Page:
Indian engineering major, Larsen & Toubro (L&T), in partnership with Korea’s Samsung Techwin (STW), has bagged a Rs 4,875 crore ($750 million) order for supplying the Indian Army with 100 self-propelled (SP), tracked howitzers.
Business Standard has learnt the defence ministry has written to L&T and STW informing them that their gun --- called the K-9 Vajra --- has cleared army trials conducted in 2013 and 2014. Simultaneously, the ministry has written to the other vendor in contention, Russia’s arms export agency, Rosoboronexport (RoE), rejecting the gun it offered, the 2S19 MSTA howitzer.
The K-9 Vajra consist of a 155 millimetre, 52-calibre howitzer, mounted on a tracked vehicle. It is highly mobile and can keep up with tank columns in the open desert. The Indian army wants this gun for its mechanized strike corps, which launches rapid thrusts deep into enemy territory.
The strike corps’ T-90S tanks currently outpace their artillery guns, which are towed by wheeled vehicles. This constrains the tank spearheads to fight without artillery support at key moments in the advance. With the K-9 Vajra mounted on a tracked vehicle that keeps up with tanks, the armour spearheads would be assured of heavy fire support.
The contract falls under the “Buy Global” category of procurement, which provides for over-the-counter sales of ready-built defence equipment. Despite that, STW has partnered L&T to ensure that a full 50 per cent of the weapon system is built in India.
L&T plans to build 13 major sub-systems of the K-9 Vajra at its facilities in Pune, Talegaon and Powai. This includes the fire control system, ammunition handling system, muzzle velocity radar, and the nuclear, biological and chemical (NBC) system.
With the acquisition subject to 30 per cent offset liability, the high percentage of domestic manufacture meets that requirement easily.
The exact cost of the deal is still unknown, since the commercial bid submitted by STW and L&T has not yet been opened. However, STW-L&T are the only ones remaining of the four companies that originally bid: Bharat Earth Movers Ltd (BEML), Tata Power, RoE and STW-L&T. The first two didn’t make it to the trial stage, while RoE failed to meet the army’s requirements during trials.
The army requires at least three K-9 Vajra regiments for each of its three armoured divisions, and another regiment for each of the independent armoured brigades in the three strike corps. The eventual requirement, therefore, is of 12 regiments of tracked SP guns, i.e. 252 K-9 Vajra systems.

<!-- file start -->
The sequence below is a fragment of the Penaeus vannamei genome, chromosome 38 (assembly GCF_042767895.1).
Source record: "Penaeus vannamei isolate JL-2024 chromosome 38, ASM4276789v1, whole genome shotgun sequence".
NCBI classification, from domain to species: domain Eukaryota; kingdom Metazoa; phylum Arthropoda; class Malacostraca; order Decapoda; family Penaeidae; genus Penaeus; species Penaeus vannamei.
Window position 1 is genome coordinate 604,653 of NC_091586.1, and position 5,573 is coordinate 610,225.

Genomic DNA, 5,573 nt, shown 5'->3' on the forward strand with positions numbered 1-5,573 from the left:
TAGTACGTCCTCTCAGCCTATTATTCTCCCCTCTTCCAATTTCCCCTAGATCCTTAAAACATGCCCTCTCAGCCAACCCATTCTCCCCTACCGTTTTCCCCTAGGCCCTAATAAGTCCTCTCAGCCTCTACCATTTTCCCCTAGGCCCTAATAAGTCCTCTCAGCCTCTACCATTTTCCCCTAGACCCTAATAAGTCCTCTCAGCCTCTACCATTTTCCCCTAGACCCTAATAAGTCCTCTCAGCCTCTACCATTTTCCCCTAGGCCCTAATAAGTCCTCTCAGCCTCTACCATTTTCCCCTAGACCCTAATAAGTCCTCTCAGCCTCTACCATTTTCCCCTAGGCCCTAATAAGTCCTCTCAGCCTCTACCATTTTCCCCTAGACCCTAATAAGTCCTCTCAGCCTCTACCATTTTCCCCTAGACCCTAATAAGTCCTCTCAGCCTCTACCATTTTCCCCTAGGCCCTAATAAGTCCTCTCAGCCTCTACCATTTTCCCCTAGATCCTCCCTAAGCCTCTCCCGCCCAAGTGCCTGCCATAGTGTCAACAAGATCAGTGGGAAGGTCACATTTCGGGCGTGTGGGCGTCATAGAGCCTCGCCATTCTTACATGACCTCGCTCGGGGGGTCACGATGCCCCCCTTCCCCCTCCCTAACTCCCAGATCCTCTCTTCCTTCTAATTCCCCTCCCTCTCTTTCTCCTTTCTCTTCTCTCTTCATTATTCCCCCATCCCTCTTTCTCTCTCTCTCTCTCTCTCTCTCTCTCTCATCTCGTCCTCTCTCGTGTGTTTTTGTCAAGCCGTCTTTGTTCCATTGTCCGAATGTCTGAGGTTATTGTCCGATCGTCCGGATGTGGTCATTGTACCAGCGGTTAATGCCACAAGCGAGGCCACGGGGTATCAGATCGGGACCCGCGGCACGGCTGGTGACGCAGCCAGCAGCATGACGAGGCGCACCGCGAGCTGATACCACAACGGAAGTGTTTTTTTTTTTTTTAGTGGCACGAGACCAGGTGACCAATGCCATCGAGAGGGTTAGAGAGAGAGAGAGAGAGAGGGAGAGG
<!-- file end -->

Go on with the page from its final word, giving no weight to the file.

That suggests supplementary purchases of the K-9 Vajra would take the order up from the initial Rs 5,000 crore for 100 guns, to at least Rs 12,500 crore. The vendors would continue reaping benefits from maintenance, repair, overhaul and upgrade of the gun through its 30-40 year service lifetime.
L&T has pursued its relationship with STW strategically, ever since the two sides struck up a partnership in 2007. Noting that the Samsung gun’s turret fired only a single type of high-explosive ammunition, against India’s requirement of multiple warheads, L&T re-engineered and indigenized the gun control system to conform to the Indian Army’s requirements.
Besides the K-9 Vajra, the army is looking to buy several more gun types to equip its 264 artillery regiments that have not bought new equipment since 1986, when Bofors controversially supplied India 410 FH-77 howitzers.
In the pipeline now are 114 howitzers from the Ordnance Factory Board (OFB), with the order possibly rising to 414 guns if they perform well. The Defence R&D Organisation (DRDO) is partnering Indian private companies in the Advanced Towed Artillery Gun (ATAG) project to develop a new 155-millimetre, 52-calibre gun. A contract could be concluded soon with BAE Systems for 145 ultralight howitzers for mountain formations. In November, the ministry sanctioned the purchase of 814 mounted gun systems (MGS) for an estimated Rs 15,750 crore. Meanwhile separate tenders are out for 180 wheeled (self-propelled) howitzers, and 1580 towed guns.
The defence ministry and L&T declined to comment on this subject.